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If only we could get a Honda CB300R, we’d have a proper Matryoshka doll scenario here. That was indeed the original idea, but Honda didn’t have a test bike for us, so we had to assemble the bigger and the biggest of Honda’s ‘neo sports café’ machines. And that phrase is perfect, too — what else do these bikes look like? Okay, so the beautiful CB1000R belongs to Kartik Sadekar who’s done a custom wrap job on it along with candy red wheels, and it does make the smaller CB650R look almost anonymous. The wrap job, by the way, is inspired by the Fujiwara tofu shop from Initial D, if you were wondering.

Even without the custom visuals, the biggest CB is decidedly more exotic, what with its single-sided swingarm and a modern café racer tail. However, the smaller CB’s exhaust headers are the gorgeous ones, with the bigger one’s appearing like incisors in urgent need of braces. The CB650R also sports a bronzed-out bits that add a bit of understated style, and when we finally noticed that the bikes’ headlamps, wheels, front forks and some other parts were identical, the CB650R didn’t seem all that starved of substance. The Honda’s air is one of futuristic modesty — but it’s also a stunningly quick and fast motorcycle.

The CB1000R’s exhaust header pipes look rather shabby…

Honda is all about obsessive engineering and that always calls for numbers. The CB650R’s 649cc four-pot makes 85.82 bhp at 12,000 rpm and 5.86 kgm at 8500 rpm. Those numbers in conjunction with the bike’s tiny proportions and a kerb weight of 206 kg deliver 0-100 kph in 3.5 seconds, 0-200 kph in 14 seconds, and a top speed of 230 kph. Maxxing out the first three gears, I saw 110 kph, 145 kph and 175 kph respectively, and I never would’ve guessed that when I was humming around town at 40 kph in sixth gear. It’s seriously impressive and even more proof that no one does inline-fours quite like Honda.

… especially next to these that look like a pipe organ!

And it’s a true everyday motorcycle, too. It’s so compact and its clutch so light, you can treat it like a 150cc bike in traffic. It’s quiet at low revs, too, so you can come and go anywhere without drawing attention. It’s got excellent ride quality on all kinds of surfaces, and it’s rock solid at high speeds, too. Overall gearing is on the shorter side, so it does low speeds in higher gears with ease, and it can really go berserk in lower gears. Wheelies? Take as many of them as you want. Just make sure the tyres are up for it, though.

A bit of retro mixed with a whole lot of modern

Our test bike’s tyres were a bit shot, so there were a few moments where the front end tucked in corners and the traction control bogged the bike down when acceleration was called for. So I turned it off and went sliding a little bit everywhere. And the CB650R was still the friendliest thing in the entire city. I can’t think of another motorcycle that offers this blend of hair-raising performance and everyday benevolence.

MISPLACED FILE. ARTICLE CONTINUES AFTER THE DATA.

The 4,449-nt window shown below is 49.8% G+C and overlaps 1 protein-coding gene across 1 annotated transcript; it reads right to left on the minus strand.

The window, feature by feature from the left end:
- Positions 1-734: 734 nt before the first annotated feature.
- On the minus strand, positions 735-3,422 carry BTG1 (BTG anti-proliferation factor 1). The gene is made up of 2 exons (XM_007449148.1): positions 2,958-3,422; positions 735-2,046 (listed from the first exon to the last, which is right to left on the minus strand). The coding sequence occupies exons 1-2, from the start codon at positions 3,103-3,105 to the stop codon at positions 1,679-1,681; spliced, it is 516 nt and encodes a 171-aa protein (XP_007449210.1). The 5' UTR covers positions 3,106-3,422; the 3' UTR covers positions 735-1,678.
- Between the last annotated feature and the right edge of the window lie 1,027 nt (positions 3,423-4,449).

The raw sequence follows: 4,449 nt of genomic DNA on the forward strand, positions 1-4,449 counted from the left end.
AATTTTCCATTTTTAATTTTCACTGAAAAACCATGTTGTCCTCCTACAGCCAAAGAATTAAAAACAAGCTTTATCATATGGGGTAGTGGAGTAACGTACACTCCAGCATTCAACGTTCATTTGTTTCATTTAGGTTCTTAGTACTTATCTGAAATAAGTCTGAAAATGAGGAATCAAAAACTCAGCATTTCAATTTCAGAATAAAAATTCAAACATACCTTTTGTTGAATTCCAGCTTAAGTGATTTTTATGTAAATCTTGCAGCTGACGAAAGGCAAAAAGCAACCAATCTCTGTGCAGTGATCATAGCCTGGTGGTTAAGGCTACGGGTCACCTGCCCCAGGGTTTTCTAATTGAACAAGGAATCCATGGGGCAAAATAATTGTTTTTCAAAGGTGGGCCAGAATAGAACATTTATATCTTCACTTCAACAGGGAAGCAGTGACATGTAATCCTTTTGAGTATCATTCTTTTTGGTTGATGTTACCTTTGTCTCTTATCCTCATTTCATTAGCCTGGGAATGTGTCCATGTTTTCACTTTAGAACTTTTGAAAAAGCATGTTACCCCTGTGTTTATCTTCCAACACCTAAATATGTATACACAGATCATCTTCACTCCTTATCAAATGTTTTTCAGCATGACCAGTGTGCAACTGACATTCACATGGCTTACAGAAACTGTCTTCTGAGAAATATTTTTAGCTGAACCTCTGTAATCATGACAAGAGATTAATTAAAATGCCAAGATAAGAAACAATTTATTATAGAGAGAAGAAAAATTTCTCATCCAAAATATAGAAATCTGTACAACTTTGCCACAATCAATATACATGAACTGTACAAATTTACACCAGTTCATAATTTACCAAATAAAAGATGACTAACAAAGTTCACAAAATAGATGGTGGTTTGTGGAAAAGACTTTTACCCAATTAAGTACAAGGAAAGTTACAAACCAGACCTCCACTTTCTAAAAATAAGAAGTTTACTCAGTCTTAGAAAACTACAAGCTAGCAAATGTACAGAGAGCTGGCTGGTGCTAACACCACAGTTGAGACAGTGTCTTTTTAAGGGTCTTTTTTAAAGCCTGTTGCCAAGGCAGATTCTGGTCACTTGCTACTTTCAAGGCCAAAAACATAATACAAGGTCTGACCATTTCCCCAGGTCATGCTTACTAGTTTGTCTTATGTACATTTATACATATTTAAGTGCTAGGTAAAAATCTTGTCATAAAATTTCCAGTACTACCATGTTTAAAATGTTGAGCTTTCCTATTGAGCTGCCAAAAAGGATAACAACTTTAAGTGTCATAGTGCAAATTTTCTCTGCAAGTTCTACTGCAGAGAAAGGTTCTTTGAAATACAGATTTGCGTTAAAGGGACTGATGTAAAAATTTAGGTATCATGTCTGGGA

The CB1000R, as you’d imagine, turns every inline-four characteristic up to 93. It has a far more authoritative hum at idle, deep and all-permeating, bursting with 143.5 bhp at 10,500 rpm and 10.60 kgm at 8250 rpm. Performance numbers stand at 0-100 kph in 3 seconds, 0-200 kph in 9.8 seconds and a top speed of 250 kph. And it loses none of that daily rubber-band flexibility of riding, either. However, in Sport mode, it leaps around like a deranged cat, always willing to claw at the sky with its front wheel. If the CB650R is a knockout punch, the CB1000R is a sledgehammer to the head.

Also, that Initial D inspiration is all too apt. The CB1000R’s single-sided swingarm, like all types of offset suspension, sends the rear wheel skipping to the right under hard acceleration. So a brave rider could certainly go drifting the thing around mountain roads if they wished. I liked it because it kept me engaged with the motorcycle and squarely avoided that universal criticism of Honda making bland motorcycles. They aren’t bland, really, you just haven’t ridden them hard enough. And that’s not what anyone wants to admit, right?

These two Hondas have a lot in common; some things are obvious, others not so much. I quite like their design language and it seems to be the universal consensus, too. Their daily abilities are commendable as is their welcoming disposition. And both command a premium over other bikes of their kind. Well, the CB1000R did when it was last on sale in India. At Rs 8.67 lakh, ex-showroom, Mumbai, I thought the CB650R was a tad overpriced — until I rode it. After seeing what it has to offer, well, I can’t complain. If you didn’t/can’t get the biggest naked Honda, the CB650R will do more than just fine. And it’s an inline-four, after all, so you just can’t compare it to a 650 of any other kind.

A Honda inline-four comes with a pedigree that’s equalled by few and beaten by none. These engines that now live in street bikes come from a long line of sportsbikes, small and big, and that particular edge is hard to miss when their throttles are opened. They make the saddest internal-combustion sound off-throttle, lamenting the loss of velocity. And they scream their souls out on the throttle, stamping their inline-four authority on the wind. You simply won’t get that with anything else.